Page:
Prank sites aim to fool with reports of alcohol sales suspension
CLAIM: Governors in many states are suspending alcohol sales around the end of March.
AP’S ASSESSMENT: False. Posts about the suspension of alcohol sales because of the coronavirus, which have surfaced near April Fools Day, are being fueled by prank generator sites.
THE FACTS: Social media posts made to look like they come from a news report are circulating online, suggesting that governors in several states, including New York, Illinois, Georgia, Kansas, California and Texas, are ending alcohol sales while they grapple with how to combat the coronavirus spreading in their states. In many cases, the post uses a photo of the governor of the state featured in the post.
“NYS all alcohol sales to end March 31 at 8 p.m.,” stated one Facebook post showing a photo of Gov. Andrew Cuomo, which then takes you to a prank site.
Comments with the false claims on Facebook suggested that people would need to quickly stock up on alcohol before the orders went into effect.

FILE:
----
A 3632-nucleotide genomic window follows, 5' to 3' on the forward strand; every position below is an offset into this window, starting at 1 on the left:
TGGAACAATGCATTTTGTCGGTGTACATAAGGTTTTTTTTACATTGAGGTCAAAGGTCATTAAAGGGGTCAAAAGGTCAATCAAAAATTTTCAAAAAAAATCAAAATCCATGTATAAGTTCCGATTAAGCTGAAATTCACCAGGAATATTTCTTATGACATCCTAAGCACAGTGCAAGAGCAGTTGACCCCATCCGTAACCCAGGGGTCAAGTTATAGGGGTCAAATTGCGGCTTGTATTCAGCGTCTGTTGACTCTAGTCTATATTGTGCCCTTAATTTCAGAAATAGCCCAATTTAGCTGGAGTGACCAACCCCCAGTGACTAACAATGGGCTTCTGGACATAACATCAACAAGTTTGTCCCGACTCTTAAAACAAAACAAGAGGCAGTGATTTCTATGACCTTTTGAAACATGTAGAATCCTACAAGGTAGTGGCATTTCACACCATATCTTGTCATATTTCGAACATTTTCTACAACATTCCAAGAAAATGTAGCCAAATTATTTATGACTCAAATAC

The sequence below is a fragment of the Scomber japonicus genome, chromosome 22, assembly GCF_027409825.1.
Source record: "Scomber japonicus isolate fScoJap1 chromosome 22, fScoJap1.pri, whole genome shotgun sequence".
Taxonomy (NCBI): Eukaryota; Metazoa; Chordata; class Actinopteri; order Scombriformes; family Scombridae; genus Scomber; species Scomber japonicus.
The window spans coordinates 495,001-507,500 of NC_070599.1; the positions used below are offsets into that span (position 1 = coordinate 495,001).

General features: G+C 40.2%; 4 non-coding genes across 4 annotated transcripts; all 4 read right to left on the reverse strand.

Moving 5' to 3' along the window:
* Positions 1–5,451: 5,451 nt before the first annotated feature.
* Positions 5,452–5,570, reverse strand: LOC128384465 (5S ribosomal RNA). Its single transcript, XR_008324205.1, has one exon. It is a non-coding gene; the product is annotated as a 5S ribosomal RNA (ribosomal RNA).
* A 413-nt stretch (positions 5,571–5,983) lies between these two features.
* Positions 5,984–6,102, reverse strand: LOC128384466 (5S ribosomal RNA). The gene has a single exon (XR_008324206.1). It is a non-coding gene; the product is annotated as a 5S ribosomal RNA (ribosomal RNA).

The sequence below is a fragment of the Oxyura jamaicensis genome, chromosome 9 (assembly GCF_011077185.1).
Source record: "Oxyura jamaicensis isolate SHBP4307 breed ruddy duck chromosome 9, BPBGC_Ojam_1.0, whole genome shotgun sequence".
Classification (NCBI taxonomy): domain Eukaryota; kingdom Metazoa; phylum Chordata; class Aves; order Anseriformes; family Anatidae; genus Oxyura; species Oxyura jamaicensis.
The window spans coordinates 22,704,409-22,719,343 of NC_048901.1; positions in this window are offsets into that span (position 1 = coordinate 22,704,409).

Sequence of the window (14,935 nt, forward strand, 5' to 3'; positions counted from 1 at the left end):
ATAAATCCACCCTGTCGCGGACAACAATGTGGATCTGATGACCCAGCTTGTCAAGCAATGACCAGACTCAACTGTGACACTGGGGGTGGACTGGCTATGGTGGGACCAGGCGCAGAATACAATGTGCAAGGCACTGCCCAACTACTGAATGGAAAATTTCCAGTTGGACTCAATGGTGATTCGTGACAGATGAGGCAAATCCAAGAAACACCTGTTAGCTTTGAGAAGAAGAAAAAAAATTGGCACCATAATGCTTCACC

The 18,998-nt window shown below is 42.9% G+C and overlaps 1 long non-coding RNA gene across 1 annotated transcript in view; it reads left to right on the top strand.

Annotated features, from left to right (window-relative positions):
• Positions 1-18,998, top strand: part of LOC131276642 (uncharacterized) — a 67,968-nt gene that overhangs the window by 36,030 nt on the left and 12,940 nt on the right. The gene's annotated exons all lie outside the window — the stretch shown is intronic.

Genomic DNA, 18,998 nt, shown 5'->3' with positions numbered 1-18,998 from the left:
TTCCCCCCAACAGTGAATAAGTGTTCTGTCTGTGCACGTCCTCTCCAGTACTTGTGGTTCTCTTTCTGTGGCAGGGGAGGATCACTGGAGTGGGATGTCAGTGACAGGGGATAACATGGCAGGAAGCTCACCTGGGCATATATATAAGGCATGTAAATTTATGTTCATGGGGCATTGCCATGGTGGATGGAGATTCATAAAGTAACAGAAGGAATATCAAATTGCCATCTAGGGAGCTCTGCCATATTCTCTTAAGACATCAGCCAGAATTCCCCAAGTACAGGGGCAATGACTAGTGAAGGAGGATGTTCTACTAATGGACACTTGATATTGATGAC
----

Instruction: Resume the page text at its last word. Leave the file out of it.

In fact, after Cuomo announced the state’s order for residents to stay home, the state liquor authority tweeted on March 20 that the “manufacture, distribution and sale of alcoholic beverages are deemed essential.”
State officials across the country have taken varied stances, asking for nonessential businesses like bars and restaurants to close their doors. For example, liquor stores in California are allowed to remain open and restaurants can sell beer, wine and cocktails for pickup or delivery. In Pennsylvania, all state-owned liquor stores have closed.
Georgia Gov. Brian Kemp tweeted Monday to debunk the rumor that beer and alcohol sales would end in the state on March 30 at 3 p.m. The governor shared a screenshot of a post showing a fake headline from Channel 22 news, which takes you to a prank generator site.
“This is another fake site. This is not true,” he said and suggested that people check for official updates on the virus from gov.georgia.gov/news.
As the coronavirus continues to spread, social media users continue to share links from prank generator sites to trick users into clicking on links.
This is part of The Associated Press’ ongoing effort to fact-check misinformation that is shared widely online, including work with Facebook to identify and reduce the circulation of false stories on the platform.
Here’s more information on Facebook’s fact-checking program: https://www.facebook.com/help/1952307158131536